It's easy if you get in and participate. If you find a job in the industry, whatever it is, there is always someone who knows someone who can read your script. The question is never if you get read or if you know someone, the question is how do you get to write a movie that gets made, and that is where, even with people with tons of credit, it becomes hilariously difficult, unless your connection is on a Tom Cruise level, and even then.
                    I know a guy who used to be a vp of a bona fide movie studio label, who had his own production deal, who knows people up the gazoo here and in New York, who still wasn't able to get a movie made by himself - forget now - not even 20 years ago, when it was way much easier.
                    So it's a combination of factors, and the struggle is hard, but getting your foot on the door? Not that hard.

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                    • #55
                      Re: Max Landis is Killing It.

                      I give him credit for being a champion of screenwriters. He's very outspoken about their value.

                      I think screenwriters are worthless pieces of sh!t.

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                      • #56
                        Re: Max Landis is Killing It.

                        Originally posted by BattleDolphinZero View Post
                        I give him credit for being a champion of screenwriters. He's very outspoken about their value.

                        I think screenwriters are worthless pieces of sh!t.

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                        • #57
                          Re: Max Landis is Killing It.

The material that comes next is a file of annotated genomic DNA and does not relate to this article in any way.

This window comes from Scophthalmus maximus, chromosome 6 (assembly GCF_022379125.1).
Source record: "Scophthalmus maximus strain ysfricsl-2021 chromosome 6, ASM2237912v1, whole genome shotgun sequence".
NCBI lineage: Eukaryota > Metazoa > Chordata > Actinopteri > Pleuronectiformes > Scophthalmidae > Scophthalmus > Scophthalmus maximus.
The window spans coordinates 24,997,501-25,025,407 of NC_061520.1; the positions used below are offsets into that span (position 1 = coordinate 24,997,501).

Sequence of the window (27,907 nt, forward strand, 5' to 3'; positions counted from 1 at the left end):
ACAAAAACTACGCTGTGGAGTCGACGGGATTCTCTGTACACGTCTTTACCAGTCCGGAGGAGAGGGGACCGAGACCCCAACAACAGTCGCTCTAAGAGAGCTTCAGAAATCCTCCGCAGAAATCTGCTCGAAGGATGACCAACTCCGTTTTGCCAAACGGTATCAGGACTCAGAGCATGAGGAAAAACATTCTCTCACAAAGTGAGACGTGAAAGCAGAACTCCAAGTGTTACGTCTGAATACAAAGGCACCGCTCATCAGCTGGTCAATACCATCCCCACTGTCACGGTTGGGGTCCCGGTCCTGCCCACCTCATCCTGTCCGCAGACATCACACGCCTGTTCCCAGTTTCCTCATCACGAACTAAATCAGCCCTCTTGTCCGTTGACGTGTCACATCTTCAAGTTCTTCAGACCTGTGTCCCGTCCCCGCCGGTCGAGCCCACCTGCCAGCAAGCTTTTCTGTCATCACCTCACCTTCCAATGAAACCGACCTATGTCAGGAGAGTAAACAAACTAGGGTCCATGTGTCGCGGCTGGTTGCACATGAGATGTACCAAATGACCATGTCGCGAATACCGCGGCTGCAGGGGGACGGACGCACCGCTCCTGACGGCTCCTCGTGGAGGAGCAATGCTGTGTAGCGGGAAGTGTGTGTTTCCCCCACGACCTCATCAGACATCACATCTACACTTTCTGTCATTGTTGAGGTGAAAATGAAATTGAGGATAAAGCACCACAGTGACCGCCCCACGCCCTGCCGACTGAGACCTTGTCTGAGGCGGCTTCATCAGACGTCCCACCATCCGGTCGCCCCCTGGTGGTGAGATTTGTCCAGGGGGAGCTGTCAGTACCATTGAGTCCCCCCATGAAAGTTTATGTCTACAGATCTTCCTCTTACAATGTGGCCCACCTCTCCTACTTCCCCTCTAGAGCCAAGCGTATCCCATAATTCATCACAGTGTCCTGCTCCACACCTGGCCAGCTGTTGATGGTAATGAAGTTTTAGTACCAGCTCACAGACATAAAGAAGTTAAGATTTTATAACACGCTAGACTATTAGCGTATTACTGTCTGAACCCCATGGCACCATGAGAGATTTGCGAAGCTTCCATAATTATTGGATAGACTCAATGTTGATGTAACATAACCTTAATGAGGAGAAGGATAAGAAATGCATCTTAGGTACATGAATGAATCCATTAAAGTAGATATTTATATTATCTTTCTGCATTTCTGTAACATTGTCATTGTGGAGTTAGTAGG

Originally posted by figment
                          You're missing my point.

                          It's probably just a the term "script". Perhaps Max uses that term very loosely.

                          I'm saying he didn't write 73 scripts. Scripts aren't a "vomit" draft. That might be the START of a script, but it isn't a real script. It's a vomit draft. It may turn into a real script later, after two or three more drafts, but it isn't yet. Also, scripts aren't an "idea" scribbled down that you'll get to later. Or spending two hours thinking up a cool concept. Or naming characters. Or jotting down 10 loglines. A "script" implies that it is finished. It's an entity of and to itself -- a finished, fully realized movie, that's probably gone through three or four drafts, and is chock full of interesting dialogue, characters, and plot. There's no way he's written 73 actual filmable scripts.

                          To say that you wish you'd written 73 scripts -- oh, my god, I have a headache. No, you really don't. Because they AREN'T scripts.

                          You don't have to take my word for it -- Mazin (in some thread, I can't find it now) stated that writing 3 scripts a year would be a pretty impressive run -- and even then you'd have a tough time trying to keep up that pace).
                          Frankly, I don't care if he calls a 1st draft or a 2nd draft a script or not. I'm perfectly fine with him calling it a script.

                          And again, in my understanding we don't know how many of those scripts might be short film scripts - But we do know that has written many shorts. Are those included in the list of 73? Who knows. Is the majority of those scripts short film scripts? I have no idea.

                          I'm not sure what your problem is. Landis is obviously working very hard. He obviously has written much more finished work than most people, at early age. The quality of his work is obviously good. His career is going great. His scripts are being turned into good movies.